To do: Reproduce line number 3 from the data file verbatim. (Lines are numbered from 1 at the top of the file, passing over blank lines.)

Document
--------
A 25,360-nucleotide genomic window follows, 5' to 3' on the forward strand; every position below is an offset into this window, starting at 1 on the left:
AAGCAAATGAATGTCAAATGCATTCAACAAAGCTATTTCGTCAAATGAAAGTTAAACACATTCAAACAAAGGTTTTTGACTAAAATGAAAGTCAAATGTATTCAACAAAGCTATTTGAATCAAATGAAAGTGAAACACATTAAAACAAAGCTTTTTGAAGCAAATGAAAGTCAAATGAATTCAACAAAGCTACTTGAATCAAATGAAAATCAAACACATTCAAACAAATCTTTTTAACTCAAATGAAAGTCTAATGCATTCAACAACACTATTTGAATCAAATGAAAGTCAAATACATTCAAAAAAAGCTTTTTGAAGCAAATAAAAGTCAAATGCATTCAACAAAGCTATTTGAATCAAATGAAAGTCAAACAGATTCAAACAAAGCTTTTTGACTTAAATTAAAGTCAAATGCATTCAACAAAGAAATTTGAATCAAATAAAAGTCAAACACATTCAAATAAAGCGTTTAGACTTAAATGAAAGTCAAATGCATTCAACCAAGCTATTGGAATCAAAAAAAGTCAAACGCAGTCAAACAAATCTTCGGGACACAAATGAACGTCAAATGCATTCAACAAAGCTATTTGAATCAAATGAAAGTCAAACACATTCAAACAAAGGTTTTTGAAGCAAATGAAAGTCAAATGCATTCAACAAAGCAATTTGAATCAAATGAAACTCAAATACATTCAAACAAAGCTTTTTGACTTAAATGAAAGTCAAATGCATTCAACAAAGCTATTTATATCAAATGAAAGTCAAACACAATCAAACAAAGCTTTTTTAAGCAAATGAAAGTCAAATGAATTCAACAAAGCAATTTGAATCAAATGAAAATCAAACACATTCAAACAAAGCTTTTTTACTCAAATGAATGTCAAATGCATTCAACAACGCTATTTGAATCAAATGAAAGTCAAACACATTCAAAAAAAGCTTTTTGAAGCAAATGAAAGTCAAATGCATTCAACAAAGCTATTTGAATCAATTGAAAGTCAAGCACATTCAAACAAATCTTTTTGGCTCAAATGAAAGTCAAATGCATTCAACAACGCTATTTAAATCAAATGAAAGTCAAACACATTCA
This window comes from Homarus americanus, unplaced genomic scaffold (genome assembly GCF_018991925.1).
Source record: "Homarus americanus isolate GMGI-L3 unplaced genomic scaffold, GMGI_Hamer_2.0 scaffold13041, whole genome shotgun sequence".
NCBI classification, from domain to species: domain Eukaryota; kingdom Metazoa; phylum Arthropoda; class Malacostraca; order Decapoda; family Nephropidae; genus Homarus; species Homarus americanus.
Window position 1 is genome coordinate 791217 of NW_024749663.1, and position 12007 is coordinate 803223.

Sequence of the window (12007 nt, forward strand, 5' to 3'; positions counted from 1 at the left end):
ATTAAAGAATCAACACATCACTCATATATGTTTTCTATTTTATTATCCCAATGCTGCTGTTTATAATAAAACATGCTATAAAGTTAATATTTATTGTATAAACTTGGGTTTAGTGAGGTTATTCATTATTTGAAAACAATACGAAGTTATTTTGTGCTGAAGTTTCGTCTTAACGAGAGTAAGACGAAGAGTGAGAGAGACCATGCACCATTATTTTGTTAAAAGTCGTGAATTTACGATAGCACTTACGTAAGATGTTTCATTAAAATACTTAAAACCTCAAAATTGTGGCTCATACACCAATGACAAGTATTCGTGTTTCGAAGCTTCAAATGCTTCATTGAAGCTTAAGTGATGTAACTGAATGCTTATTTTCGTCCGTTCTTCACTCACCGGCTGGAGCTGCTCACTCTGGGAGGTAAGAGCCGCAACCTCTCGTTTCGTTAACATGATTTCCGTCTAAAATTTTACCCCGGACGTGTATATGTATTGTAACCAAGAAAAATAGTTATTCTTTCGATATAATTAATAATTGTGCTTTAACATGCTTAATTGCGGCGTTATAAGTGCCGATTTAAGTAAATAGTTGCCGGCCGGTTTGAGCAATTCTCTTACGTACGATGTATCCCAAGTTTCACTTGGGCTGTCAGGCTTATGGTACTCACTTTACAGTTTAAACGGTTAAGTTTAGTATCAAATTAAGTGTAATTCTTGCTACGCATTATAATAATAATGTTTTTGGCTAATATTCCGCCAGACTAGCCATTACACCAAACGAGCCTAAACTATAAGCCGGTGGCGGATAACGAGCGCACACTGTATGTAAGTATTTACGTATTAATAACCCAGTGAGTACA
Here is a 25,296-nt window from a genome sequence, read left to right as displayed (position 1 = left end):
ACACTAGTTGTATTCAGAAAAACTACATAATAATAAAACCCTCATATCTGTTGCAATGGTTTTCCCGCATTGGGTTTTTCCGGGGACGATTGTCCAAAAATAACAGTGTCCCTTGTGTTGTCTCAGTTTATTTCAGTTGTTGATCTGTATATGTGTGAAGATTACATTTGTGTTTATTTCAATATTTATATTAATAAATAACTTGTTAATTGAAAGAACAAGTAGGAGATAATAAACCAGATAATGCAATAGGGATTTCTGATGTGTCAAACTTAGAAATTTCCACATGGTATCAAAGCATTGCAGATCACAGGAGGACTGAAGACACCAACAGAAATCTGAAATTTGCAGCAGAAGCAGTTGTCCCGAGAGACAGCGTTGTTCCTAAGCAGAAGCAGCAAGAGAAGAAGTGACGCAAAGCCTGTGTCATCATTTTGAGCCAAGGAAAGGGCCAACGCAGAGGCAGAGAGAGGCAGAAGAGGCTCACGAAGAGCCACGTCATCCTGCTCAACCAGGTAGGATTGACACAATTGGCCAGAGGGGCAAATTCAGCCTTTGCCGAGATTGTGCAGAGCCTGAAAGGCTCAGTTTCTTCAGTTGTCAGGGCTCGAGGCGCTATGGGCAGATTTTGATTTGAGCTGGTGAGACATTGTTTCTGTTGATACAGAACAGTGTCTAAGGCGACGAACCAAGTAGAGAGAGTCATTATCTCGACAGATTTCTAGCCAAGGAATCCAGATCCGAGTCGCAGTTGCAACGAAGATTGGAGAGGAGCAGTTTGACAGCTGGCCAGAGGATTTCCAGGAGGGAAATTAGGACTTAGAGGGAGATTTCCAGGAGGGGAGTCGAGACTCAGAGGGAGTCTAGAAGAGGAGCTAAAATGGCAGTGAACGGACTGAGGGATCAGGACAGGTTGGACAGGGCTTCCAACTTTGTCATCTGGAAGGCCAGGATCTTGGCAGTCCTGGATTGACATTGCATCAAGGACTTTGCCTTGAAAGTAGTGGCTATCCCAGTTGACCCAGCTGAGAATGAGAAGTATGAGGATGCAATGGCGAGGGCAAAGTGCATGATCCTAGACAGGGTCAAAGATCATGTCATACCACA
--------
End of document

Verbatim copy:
This window comes from Homarus americanus, unplaced genomic scaffold (genome assembly GCF_018991925.1).